Strong auction prices in the north of England are being reported with two farms recently going under the hammer for £4m.
Moorhouse Hall Farm, a 146-acre productive dairy farm near Wigton with a six-bedroom traditional farmhouse, a bungalow, and assorted agricultural buildings, sold for £2.5m.
Sunnycroft, a 96-acre livestock farm also located near Wigton, was bought for £1.5m.
Both were sold at a H&H Land & Estates’ land and property auction at Borderway Mart in Carlisle.
Thomas Armstrong, a director and chartered surveyor at the company, said there was high demand with fierce competition, both from local buyers and further afield.
Farms and land are selling for prices significantly above their guide price, he added.
“Public auctions have been missed and this is demonstrated not only by the results, but by attendance, and the volume of property being sold by auction, which is confirmation that people want to do business this way,’’ said Mr Armstrong.
Bellow Hill Farm, a 30-acre smallholding in the Garsdale Valley with a farmhouse and barns, sold for £780,000, 63% above its guide price, while Corfe Farm at Wharton, Lancashire, which included a farmhouse and four acres of land, sold for 25% more than its guide.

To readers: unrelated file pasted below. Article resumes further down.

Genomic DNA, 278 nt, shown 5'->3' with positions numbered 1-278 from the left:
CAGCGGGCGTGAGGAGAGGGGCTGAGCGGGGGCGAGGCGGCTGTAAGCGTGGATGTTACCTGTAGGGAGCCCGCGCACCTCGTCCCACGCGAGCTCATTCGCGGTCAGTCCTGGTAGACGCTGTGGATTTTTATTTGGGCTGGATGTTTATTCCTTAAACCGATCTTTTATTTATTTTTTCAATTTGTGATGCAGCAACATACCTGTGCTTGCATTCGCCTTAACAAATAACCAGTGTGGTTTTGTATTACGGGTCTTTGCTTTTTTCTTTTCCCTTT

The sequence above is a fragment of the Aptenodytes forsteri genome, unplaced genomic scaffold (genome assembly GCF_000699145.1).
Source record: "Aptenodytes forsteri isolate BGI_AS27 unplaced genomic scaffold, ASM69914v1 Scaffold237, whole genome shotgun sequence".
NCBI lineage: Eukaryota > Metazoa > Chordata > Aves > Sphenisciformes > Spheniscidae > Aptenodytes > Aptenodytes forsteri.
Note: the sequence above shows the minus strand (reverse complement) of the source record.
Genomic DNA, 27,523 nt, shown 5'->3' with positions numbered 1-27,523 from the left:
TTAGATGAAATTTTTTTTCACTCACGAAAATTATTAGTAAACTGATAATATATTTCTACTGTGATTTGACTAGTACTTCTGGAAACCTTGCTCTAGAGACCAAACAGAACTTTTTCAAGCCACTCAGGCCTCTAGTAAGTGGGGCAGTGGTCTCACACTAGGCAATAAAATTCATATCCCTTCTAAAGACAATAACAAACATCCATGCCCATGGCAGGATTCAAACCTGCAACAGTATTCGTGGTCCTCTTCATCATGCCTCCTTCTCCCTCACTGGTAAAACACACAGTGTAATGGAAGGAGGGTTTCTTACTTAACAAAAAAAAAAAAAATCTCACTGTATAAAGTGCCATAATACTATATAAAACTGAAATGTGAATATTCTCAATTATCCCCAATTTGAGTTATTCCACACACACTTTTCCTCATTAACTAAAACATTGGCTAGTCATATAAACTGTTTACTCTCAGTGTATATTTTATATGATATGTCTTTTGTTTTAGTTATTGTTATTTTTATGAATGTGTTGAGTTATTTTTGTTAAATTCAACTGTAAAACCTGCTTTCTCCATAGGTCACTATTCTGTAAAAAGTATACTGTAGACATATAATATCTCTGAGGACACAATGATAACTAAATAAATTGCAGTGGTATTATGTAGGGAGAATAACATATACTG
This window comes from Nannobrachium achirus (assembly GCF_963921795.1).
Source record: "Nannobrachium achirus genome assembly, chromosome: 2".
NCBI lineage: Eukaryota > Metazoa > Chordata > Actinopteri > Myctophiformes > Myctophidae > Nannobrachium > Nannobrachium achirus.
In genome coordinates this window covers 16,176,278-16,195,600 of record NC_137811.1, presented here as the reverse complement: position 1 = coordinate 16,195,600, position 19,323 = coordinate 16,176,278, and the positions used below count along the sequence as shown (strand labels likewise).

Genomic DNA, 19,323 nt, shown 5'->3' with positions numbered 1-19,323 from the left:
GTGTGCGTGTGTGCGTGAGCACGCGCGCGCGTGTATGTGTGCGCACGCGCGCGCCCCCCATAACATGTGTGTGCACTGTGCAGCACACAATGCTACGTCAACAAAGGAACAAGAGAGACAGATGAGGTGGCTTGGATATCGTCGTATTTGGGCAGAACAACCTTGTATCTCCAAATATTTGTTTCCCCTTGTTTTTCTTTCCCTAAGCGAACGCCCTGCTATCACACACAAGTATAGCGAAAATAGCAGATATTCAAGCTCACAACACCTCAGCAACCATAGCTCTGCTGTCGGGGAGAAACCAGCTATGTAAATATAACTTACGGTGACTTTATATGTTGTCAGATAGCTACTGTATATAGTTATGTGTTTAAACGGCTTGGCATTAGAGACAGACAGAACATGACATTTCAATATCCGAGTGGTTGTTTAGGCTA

Mr Armstrong said there was a good case for live auctions.
“Live auctions are the most transparent methods of sale as no one can make a bid unless they have the funds available, and all bidders can see that the reserve has been met or surpassed.
“The other main benefits of selling through the live auction system are that there is no property chain, and once the hammer falls the buyer is committed to purchasing and is expected to immediately pay a 10% deposit and sign a contract.’’
There was also strong demand for bare blocks of land, woodland, farms, and property, said Mr Armstrong.